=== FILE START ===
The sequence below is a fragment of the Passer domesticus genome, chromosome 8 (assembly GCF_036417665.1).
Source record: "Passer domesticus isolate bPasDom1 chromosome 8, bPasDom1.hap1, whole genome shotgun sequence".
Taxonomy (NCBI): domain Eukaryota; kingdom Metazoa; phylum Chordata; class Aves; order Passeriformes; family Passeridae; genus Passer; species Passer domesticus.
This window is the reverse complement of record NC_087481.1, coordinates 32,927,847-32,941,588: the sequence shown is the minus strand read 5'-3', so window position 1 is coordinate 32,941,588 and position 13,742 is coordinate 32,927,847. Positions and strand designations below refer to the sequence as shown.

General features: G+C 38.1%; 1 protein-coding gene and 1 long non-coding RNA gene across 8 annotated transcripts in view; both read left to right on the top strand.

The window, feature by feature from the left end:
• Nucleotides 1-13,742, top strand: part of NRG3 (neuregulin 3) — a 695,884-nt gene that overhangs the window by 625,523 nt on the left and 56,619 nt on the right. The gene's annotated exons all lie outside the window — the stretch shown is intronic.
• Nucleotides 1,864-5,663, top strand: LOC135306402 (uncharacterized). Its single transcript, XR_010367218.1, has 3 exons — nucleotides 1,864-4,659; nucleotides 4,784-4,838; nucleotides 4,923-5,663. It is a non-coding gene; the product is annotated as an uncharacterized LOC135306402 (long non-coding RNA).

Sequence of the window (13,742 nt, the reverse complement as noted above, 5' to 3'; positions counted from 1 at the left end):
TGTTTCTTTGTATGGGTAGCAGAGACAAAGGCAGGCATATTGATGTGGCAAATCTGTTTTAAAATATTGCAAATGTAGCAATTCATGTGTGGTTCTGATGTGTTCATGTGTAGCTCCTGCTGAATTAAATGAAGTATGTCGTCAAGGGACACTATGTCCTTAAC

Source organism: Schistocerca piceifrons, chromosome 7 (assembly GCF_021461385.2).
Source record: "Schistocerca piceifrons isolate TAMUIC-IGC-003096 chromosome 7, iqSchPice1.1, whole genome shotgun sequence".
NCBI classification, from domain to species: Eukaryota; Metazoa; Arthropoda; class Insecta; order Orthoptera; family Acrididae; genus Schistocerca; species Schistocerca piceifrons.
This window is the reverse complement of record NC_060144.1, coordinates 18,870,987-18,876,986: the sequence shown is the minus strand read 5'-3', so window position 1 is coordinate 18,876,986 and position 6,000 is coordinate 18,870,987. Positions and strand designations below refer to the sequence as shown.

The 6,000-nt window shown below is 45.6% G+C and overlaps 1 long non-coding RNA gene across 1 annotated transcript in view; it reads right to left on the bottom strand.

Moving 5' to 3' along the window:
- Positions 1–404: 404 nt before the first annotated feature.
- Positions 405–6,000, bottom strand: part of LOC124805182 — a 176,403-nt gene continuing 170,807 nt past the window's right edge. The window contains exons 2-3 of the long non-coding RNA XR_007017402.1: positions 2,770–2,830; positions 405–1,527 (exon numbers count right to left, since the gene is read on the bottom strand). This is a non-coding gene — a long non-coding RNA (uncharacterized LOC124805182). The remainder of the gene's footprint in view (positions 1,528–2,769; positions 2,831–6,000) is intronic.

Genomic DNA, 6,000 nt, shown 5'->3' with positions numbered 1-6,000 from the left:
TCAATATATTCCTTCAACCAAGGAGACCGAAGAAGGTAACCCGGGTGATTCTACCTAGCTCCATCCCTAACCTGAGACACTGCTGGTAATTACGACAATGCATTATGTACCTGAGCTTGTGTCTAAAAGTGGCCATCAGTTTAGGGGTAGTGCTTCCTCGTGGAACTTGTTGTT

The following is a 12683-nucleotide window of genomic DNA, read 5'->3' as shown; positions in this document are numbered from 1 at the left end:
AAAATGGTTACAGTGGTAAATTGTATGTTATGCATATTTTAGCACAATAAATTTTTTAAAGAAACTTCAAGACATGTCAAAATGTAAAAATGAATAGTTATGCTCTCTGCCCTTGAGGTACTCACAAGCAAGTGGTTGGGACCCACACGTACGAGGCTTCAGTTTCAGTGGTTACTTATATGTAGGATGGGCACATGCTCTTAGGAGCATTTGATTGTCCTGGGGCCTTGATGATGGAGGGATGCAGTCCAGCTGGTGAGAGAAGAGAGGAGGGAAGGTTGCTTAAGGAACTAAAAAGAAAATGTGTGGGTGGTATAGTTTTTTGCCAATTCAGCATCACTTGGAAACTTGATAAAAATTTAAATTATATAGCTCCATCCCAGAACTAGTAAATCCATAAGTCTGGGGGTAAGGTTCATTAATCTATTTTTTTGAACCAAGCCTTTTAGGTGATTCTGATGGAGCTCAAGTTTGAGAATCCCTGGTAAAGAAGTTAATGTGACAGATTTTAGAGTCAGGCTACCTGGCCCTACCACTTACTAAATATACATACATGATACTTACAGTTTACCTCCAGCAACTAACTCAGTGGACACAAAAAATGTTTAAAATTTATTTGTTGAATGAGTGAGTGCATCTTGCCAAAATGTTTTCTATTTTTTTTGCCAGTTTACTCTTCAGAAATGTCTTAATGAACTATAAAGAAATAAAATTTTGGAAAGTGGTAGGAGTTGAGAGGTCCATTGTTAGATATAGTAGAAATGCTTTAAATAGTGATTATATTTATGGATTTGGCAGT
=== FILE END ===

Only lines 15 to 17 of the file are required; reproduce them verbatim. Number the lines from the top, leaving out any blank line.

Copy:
The 6,000-nt window shown below is 45.6% G+C and overlaps 1 long non-coding RNA gene across 1 annotated transcript in view; it reads right to left on the bottom strand.

Moving 5' to 3' along the window:
- Positions 1–404: 404 nt before the first annotated feature.